Many African-American actresses in Hollywood have spoken out about the entertainment industry's discrimination against women with darker skin, the lack of roles for black women in general, the hotly debated controversy over skin lightening and the standards of beauty that impact women and girls of all ages. These women of color have encountered clear prejudice both personally and professionally, but those with darker skin aren't the only ones facing discrimination -- especially in the high-profile movie business.
In the new documentary "Light Girls," light-skinned African-American women open up about their experiences with colorism, the discrimination against those with darker skin, often from those of the same race. (Iyanla Vanzant explains the roots of colorism here.) "Light Girls" is the sequel to the "Dark Girls" documentary that premiered on OWN in 2013.
The stories in "Light Girls" expose both the advantages and disadvantages these women face every day, to which no one -- not even the most successful among them -- is immune.
"I see a lot of lighter women deal with colorism, especially in our industry," says Hollywood writer, producer and industry veteran Chris Spencer. "They'll have an audition and then they don't get the part. A lot of time -- whether it is [true] or not, I'm not sure -- they'll say... 'I didn't get it because they wanted to go with someone who looked blacker.'"
Looking darker or lighter is something that many actresses worry about, even when they've gotten the job. Raven-Symoné, a light-skinned actress who starred in "That's So Raven," specifically recalls trying to appear darker during her series.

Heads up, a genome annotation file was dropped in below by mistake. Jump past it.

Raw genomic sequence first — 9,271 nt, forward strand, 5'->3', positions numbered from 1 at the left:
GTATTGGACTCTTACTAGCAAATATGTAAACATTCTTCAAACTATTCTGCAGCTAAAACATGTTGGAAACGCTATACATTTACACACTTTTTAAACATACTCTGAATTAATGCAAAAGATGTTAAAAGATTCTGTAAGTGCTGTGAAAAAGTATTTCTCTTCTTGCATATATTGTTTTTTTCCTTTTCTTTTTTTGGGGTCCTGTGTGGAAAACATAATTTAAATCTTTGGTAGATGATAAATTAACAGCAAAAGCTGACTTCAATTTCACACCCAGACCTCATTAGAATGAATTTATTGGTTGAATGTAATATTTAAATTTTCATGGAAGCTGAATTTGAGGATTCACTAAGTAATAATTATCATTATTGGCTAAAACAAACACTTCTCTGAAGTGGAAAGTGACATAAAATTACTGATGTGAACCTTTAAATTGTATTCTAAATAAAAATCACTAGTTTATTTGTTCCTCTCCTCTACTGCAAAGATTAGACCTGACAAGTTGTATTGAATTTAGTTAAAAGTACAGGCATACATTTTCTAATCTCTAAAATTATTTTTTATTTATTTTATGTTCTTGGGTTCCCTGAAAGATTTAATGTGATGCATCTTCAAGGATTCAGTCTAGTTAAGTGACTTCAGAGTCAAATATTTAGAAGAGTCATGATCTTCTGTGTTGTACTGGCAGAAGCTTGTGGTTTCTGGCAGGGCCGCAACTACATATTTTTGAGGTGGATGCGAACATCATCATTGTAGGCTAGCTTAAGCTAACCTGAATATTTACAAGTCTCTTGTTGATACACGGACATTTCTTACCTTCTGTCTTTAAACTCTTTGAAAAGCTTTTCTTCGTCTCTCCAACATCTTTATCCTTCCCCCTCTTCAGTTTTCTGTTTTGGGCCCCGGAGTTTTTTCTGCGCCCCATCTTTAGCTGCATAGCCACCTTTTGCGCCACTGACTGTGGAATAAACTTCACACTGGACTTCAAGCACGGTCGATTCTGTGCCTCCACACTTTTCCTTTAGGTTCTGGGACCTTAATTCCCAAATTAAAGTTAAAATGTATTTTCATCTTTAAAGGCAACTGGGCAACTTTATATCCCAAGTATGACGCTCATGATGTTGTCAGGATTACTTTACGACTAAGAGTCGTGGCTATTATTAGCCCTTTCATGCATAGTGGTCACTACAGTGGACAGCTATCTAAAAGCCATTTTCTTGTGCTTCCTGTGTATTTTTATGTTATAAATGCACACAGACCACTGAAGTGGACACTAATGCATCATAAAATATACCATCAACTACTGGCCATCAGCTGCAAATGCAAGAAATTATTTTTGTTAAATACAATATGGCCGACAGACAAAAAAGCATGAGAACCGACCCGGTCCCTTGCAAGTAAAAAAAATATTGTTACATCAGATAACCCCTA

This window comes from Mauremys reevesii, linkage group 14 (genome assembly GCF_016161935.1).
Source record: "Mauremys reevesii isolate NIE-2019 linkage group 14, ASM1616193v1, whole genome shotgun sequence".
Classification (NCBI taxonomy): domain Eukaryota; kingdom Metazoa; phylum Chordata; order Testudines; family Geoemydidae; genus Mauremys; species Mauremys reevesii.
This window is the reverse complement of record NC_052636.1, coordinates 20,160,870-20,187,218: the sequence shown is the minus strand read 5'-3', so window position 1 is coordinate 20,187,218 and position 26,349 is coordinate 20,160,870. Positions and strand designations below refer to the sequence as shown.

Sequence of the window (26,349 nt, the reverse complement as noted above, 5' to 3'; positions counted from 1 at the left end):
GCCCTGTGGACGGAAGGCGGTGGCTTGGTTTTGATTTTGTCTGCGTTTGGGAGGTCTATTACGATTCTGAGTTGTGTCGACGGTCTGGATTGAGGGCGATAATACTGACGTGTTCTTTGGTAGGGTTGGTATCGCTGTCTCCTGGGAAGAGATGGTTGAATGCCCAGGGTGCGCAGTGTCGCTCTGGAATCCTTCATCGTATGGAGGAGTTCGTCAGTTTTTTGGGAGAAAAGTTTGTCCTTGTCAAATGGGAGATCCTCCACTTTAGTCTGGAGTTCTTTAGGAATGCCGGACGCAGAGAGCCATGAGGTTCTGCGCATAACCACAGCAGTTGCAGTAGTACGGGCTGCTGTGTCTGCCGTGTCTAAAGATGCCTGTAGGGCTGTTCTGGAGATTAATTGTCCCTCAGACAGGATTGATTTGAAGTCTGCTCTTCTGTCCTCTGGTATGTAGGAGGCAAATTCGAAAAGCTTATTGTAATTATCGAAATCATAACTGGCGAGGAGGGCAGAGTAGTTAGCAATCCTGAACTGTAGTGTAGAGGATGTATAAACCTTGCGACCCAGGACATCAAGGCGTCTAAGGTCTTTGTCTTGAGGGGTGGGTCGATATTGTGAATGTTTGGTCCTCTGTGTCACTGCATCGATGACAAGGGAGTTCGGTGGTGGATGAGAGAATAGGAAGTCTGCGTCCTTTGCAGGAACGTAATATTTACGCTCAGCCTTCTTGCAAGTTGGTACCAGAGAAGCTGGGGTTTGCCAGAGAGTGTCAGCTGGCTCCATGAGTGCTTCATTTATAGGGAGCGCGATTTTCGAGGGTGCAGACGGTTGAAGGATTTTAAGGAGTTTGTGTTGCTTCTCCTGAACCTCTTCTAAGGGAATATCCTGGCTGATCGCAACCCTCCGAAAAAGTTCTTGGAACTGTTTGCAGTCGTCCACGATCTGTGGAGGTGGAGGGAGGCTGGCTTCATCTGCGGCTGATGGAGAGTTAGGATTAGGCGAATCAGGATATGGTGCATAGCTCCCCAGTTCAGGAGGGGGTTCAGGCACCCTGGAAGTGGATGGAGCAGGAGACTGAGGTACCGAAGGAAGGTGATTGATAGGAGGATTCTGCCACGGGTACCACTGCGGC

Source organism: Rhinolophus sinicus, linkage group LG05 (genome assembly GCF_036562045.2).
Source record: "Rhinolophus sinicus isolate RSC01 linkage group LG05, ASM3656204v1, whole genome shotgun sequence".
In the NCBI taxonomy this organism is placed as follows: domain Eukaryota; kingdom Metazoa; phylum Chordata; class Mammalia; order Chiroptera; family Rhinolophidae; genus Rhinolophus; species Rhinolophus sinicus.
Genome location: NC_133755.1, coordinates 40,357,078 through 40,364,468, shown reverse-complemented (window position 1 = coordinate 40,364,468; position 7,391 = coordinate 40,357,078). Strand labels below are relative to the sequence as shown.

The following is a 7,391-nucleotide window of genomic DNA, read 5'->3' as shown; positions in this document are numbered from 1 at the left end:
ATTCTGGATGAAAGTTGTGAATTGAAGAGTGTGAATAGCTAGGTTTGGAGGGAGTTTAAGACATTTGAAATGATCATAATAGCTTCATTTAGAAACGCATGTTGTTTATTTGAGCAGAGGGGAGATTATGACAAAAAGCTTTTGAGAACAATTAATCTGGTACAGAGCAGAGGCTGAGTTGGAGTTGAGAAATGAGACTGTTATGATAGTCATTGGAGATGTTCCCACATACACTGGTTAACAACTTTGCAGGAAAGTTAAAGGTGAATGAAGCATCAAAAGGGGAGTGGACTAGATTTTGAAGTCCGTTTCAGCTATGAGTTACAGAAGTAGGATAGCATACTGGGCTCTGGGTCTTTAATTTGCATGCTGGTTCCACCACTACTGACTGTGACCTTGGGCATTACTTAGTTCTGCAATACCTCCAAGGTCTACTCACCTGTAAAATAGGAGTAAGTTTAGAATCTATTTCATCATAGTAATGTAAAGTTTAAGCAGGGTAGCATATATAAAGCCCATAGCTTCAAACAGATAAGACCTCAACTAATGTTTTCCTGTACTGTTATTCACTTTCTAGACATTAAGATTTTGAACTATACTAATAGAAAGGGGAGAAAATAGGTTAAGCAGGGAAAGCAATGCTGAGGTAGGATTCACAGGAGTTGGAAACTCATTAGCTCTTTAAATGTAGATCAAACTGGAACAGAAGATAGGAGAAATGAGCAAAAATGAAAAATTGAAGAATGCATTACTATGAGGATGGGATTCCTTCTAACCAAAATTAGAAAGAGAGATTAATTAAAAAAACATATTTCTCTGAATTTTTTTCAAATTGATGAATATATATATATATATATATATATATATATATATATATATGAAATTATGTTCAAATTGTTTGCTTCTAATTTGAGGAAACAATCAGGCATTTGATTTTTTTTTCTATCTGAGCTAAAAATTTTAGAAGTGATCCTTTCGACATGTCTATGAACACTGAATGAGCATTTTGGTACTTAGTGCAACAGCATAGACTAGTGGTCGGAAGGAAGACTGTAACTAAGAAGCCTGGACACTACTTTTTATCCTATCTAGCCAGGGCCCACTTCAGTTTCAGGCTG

"When I had my own show, I used to tan three or four times a week in a tanning bed to get darker," she says. "I did."
Raven's skin tone ended up changing enough that it actually began having an impact on the show's production.
"It's funny, one of the lighting guys came up -- I love him to death; I love him, oh my goodness -- he goes, 'Raven, I need you to stop tanning. You're getting too dark, and we have to re-light the whole entire show,'" Raven recalls. "I was like, 'Sorry. I was just trying to be pretty.'"
As a producer, Ralph Farquhar admits that colorism is indeed a reality when it comes to casting for certain roles in primetime television.
"A lot of times, we might be in situations where we want to make sure we cast a dark-skinned girl. So, we're passing up the light-skinned sisters because, you know, we don't want to be accused of doing that," Farquhar explains. "You might have a very talented actress who's being overlooked because of her complexion."
Actress Erica Hubbard knows firsthand what it's like to have complexion play such a big part in landing a role.
"I remember going in for this one production. It was 'Akeelah and the Bee.' I wanted to play the daughter to Angela Bassett and the sister to Keke Palmer," Hubbard says. "So, I was looking at their complexion because all this time, people -- my agents, my managers, people in the industry – [would say], 'Oh, you're light-skinned.'... That's just in your head when you're auditioning. It shouldn't be."
Hubbard was so concerned about having the right color skin for the part that she, like Raven, turned to tanning.
"It was such a focus for me that I tanned myself," she says.
"Light Girls" airs Monday, Jan. 19, at 9 p.m. ET on OWN.